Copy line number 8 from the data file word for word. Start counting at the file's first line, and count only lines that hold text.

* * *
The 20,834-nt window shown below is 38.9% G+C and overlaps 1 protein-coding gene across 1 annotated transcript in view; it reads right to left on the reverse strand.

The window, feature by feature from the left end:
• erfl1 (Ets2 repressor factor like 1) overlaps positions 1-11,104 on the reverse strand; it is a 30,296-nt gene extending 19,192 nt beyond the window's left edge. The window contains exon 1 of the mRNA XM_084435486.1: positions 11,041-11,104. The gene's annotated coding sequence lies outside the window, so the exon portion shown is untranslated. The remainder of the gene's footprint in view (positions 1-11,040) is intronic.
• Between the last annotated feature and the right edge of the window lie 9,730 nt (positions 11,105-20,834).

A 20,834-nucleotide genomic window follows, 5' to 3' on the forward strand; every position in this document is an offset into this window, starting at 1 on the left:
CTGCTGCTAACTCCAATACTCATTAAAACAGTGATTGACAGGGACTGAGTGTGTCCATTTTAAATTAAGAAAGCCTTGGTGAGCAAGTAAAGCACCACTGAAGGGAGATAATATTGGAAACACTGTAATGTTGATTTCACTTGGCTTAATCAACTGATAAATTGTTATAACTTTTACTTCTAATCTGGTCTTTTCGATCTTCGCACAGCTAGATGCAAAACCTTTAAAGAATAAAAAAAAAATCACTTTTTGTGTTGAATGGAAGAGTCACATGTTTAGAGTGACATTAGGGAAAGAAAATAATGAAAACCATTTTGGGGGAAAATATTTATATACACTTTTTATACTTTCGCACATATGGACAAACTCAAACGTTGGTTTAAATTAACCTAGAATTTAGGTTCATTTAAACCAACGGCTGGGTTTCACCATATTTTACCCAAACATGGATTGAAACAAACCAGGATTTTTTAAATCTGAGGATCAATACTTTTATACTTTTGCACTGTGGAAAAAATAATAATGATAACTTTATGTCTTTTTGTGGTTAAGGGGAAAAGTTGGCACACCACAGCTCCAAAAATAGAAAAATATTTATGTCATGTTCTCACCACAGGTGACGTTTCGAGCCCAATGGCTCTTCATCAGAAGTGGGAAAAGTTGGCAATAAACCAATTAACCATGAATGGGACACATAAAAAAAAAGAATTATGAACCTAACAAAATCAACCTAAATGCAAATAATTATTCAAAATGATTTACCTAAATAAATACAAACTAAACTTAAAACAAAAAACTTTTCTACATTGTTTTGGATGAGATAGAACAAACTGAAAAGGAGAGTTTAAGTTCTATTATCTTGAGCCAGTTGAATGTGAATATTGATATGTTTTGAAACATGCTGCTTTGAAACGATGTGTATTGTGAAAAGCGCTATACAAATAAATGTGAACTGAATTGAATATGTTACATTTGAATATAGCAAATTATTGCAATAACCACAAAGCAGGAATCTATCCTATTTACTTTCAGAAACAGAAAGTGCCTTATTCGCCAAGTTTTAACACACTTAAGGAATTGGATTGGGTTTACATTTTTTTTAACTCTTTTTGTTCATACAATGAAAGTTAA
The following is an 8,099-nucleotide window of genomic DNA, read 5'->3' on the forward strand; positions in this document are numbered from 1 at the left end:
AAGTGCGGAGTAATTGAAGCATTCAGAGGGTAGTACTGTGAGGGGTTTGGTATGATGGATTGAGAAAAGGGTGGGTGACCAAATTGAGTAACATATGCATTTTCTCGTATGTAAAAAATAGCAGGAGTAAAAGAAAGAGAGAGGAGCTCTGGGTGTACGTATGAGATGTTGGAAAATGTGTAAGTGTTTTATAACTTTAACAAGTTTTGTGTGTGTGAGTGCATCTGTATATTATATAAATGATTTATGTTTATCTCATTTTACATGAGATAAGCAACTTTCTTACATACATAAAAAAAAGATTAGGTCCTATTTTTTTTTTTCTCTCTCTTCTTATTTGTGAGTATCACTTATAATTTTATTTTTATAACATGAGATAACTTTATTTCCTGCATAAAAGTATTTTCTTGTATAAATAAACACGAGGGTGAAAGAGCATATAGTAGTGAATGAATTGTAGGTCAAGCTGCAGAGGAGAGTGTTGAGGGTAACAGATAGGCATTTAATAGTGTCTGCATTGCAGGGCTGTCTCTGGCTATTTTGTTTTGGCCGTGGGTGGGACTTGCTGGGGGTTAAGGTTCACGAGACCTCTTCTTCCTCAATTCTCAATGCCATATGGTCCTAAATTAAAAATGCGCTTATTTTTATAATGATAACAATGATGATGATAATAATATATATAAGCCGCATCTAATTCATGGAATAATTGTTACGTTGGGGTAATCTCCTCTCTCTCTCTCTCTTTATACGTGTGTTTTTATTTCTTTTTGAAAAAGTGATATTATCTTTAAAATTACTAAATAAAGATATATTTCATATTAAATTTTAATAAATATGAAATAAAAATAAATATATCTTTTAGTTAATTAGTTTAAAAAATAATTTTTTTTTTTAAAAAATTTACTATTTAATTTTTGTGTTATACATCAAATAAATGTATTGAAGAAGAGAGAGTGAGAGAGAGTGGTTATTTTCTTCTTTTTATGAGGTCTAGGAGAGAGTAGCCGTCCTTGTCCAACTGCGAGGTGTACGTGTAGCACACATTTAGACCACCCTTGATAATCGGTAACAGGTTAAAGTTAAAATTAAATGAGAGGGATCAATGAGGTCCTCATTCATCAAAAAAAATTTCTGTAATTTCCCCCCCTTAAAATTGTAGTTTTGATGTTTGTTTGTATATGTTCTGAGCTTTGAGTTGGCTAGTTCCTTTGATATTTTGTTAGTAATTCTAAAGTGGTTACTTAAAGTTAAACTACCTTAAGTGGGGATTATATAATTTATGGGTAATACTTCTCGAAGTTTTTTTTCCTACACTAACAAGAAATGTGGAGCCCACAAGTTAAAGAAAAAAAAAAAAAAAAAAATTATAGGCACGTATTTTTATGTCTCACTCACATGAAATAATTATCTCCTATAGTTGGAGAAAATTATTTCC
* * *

AAGTGCGGAGTAATTGAAGCATTCAGAGGGTAGTACTGTGAGGGGTTTGGTATGATGGATTGAGAAAAGGGTGGGTGACCAAATTGAGTAACATATGCATTTTCTCGTATGTAAAAAATAGCAGGAGTAAAAGAAAGAGAGAGGAGCTCTGGGTGTACGTATGAGATGTTGGAAAATGTGTAAGTGTTTTATAACTTTAACAAGTTTTGTGTGTGTGAGTGCATCTGTATATTATATAAATGATTTATGTTTATCTCATTTTACATGAGATAAGCAACTTTCTTACATACATAAAAAAAAGATTAGGTCCTATTTTTTTTTTTCTCTCTCTTCTTATTTGTGAGTATCACTTATAATTTTATTTTTATAACATGAGATAACTTTATTTCCTGCATAAAAGTATTTTCTTGTATAAATAAACACGAGGGTGAAAGAGCATATAGTAGTGAATGAATTGTAGGTCAAGCTGCAGAGGAGAGTGTTGAGGGTAACAGATAGGCATTTAATAGTGTCTGCATTGCAGGGCTGTCTCTGGCTATTTTGTTTTGGCCGTGGGTGGGACTTGCTGGGGGTTAAGGTTCACGAGACCTCTTCTTCCTCAATTCTCAATGCCATATGGTCCTAAATTAAAAATGCGCTTATTTTTATAATGATAACAATGATGATGATAATAATATATATAAGCCGCATCTAATTCATGGAATAATTGTTACGTTGGGGTAATCTCCTCTCTCTCTCTCTCTTTATACGTGTGTTTTTATTTCTTTTTGAAAAAGTGATATTATCTTTAAAATTACTAAATAAAGATATATTTCATATTAAATTTTAATAAATATGAAATAAAAATAAATATATCTTTTAGTTAATTAGTTTAAAAAATAATTTTTTTTTTTAAAAAATTTACTATTTAATTTTTGTGTTATACATCAAATAAATGTATTGAAGAAGAGAGAGTGAGAGAGAGTGGTTATTTTCTTCTTTTTATGAGGTCTAGGAGAGAGTAGCCGTCCTTGTCCAACTGCGAGGTGTACGTGTAGCACACATTTAGACCACCCTTGATAATCGGTAACAGGTTAAAGTTAAAATTAAATGAGAGGGATCAATGAGGTCCTCATTCATCAAAAAAAATTTCTGTAATTTCCCCCCCTTAAAATTGTAGTTTTGATGTTTGTTTGTATATGTTCTGAGCTTTGAGTTGGCTAGTTCCTTTGATATTTTGTTAGTAATTCTAAAGTGGTTACTTAAAGTTAAACTACCTTAAGTGGGGATTATATAATTTATGGGTAATACTTCTCGAAGTTTTTTTTCCTACACTAACAAGAAATGTGGAGCCCACAAGTTAAAGAAAAAAAAAAAAAAAAAAATTATAGGCACGTATTTTTATGTCTCACTCACATGAAATAATTATCTCCTATAGTTGGAGAAAATTATTTCC